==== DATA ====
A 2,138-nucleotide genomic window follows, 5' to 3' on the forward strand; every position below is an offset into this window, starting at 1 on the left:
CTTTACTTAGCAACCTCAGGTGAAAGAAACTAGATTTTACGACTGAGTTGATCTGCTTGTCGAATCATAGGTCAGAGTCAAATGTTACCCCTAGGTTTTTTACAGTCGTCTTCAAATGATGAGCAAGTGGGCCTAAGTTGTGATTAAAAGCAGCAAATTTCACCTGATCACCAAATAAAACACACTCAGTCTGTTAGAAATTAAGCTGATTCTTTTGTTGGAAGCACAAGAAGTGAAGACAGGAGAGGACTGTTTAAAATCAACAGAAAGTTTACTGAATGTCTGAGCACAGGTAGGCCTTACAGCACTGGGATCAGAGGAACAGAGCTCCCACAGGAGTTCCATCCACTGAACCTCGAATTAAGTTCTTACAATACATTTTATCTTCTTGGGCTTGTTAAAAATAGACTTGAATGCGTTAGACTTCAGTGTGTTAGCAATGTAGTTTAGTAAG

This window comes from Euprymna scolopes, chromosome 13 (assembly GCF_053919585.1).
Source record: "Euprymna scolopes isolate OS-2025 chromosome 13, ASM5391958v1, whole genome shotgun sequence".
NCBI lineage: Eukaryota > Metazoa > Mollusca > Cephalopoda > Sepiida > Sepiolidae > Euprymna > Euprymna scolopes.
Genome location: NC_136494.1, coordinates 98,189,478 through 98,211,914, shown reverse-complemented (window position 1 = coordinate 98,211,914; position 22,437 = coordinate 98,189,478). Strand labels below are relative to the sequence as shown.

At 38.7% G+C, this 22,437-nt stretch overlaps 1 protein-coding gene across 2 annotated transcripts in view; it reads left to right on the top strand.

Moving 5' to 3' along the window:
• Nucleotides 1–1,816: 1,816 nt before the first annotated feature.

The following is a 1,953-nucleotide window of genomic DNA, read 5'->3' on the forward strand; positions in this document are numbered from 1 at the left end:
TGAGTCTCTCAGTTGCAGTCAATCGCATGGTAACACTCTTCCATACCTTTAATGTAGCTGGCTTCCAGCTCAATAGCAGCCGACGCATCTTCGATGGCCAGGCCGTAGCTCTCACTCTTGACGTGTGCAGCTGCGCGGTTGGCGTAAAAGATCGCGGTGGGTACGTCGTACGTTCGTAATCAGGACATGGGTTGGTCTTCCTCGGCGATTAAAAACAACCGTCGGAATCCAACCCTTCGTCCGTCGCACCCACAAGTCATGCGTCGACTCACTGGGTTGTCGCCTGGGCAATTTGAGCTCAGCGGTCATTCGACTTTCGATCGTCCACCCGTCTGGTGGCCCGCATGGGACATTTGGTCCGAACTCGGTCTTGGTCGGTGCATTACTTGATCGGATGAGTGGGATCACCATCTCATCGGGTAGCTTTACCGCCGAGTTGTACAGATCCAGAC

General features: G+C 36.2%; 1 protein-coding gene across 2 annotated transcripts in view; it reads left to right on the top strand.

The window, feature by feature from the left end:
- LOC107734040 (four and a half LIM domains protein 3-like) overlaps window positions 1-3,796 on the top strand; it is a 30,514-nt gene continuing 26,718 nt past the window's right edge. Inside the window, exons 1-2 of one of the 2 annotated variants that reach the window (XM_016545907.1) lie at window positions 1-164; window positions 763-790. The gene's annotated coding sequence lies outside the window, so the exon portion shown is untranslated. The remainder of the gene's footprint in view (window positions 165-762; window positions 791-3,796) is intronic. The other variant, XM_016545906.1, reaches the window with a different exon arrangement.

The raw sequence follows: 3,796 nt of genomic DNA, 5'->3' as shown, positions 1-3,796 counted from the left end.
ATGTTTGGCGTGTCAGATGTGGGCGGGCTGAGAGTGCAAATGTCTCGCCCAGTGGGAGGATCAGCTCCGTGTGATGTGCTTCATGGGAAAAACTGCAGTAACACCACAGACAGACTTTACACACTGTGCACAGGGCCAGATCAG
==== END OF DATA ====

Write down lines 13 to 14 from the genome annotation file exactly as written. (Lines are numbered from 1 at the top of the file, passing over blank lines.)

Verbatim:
The window, feature by feature from the left end:
- LOC107734040 (four and a half LIM domains protein 3-like) overlaps window positions 1-3,796 on the top strand; it is a 30,514-nt gene continuing 26,718 nt past the window's right edge. Inside the window, exons 1-2 of one of the 2 annotated variants that reach the window (XM_016545907.1) lie at window positions 1-164; window positions 763-790. The gene's annotated coding sequence lies outside the window, so the exon portion shown is untranslated. The remainder of the gene's footprint in view (window positions 165-762; window positions 791-3,796) is intronic. The other variant, XM_016545906.1, reaches the window with a different exon arrangement.